‘Power Failure’ problems still plague South Carolina

Yesterday, at Jack Van Loan‘s gathering for Steve Benjamin, the mayor at one point — in talking about the strong-mayor system — invoked “Power Failure.”

He does that frequently when I’m around, which causes me to think he does it to flatter me. But he always does it relevantly. For those who don’t know what “Power Failure” was, a brief description that I put together recently:

South Carolina is different. It took me about three years of close observation to understand how it was different. I realized it toward the end of the incredible summer of 1990, when one-tenth of the Legislature was indicted, the head of the highway patrol resigned under pressure after helping the head of the local FBI office (which was investigating the Legislature) with a DUI, the president of the University of South Carolina resigned after a series of scandals, and… well, there were two or three other major stories of malfunction and corruption in state government, all at the same time. Under my direction, The State’s political reporters stayed ahead of all the competition that summer, and broke at least one story that even the feds didn’t know about. All this fed into my determination to explain just why our state government was so fouled up. There were reasons, and they were reasons that were peculiar to South Carolina, but they were invisible to most citizens.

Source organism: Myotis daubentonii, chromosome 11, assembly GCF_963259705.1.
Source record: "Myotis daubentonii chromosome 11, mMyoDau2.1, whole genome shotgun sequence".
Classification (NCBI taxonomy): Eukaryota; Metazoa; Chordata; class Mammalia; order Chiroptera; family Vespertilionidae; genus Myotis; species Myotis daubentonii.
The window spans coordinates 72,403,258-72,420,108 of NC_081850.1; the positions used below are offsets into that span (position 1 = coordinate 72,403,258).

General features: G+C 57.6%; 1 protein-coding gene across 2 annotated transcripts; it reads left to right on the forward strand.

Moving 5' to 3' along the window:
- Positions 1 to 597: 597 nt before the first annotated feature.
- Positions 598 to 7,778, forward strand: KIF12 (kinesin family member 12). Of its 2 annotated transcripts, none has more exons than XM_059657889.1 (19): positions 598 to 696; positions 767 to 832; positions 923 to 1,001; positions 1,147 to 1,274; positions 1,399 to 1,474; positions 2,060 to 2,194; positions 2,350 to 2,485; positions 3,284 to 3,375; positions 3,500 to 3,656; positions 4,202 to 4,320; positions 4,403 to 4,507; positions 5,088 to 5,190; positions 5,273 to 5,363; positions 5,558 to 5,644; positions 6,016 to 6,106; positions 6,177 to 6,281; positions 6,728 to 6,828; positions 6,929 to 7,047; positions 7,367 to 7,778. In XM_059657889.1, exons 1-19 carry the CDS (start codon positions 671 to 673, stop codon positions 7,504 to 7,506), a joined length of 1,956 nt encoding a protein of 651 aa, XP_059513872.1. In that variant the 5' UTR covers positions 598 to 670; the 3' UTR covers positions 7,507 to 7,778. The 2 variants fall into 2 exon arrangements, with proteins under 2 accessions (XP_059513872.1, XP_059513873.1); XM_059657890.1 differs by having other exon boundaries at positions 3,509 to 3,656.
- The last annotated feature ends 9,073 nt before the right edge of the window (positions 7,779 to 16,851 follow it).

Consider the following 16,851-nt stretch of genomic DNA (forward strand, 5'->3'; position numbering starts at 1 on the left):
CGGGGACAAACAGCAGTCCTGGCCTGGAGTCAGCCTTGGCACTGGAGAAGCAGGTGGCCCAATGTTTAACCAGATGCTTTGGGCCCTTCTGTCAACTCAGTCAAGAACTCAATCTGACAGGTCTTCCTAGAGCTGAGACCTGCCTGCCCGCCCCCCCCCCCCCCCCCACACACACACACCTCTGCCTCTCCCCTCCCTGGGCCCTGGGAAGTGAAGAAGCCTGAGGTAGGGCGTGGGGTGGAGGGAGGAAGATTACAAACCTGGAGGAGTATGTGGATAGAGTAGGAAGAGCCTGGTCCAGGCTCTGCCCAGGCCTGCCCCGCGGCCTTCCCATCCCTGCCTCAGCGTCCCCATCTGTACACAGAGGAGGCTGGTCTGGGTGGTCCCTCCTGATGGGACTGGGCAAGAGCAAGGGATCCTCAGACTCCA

I proposed to The State’s senior management that they let me undertake a special project that would let the voters in on the secret. They agreed, and turned the resources of the newsroom over to me to use as I needed them for the “Power Failure” project. Over the course of a year, 17 multi-page installments and more than 100 stories, we explained why ours was the state government that answered to no one. And we set out a blueprint for fixing it.

That helped lead, the following year, to a major government restructuring, creating a cabinet system and giving the governor actual control over a significant portion of the executive branch. It didn’t go nearly far enough. Only about a third of the government, measured by share of the budget, answers to the elected chief executive. But it was a start…

As it happens, I had occasion today to look back at a reprint of the series, and I continue to be struck by how relevant it remains.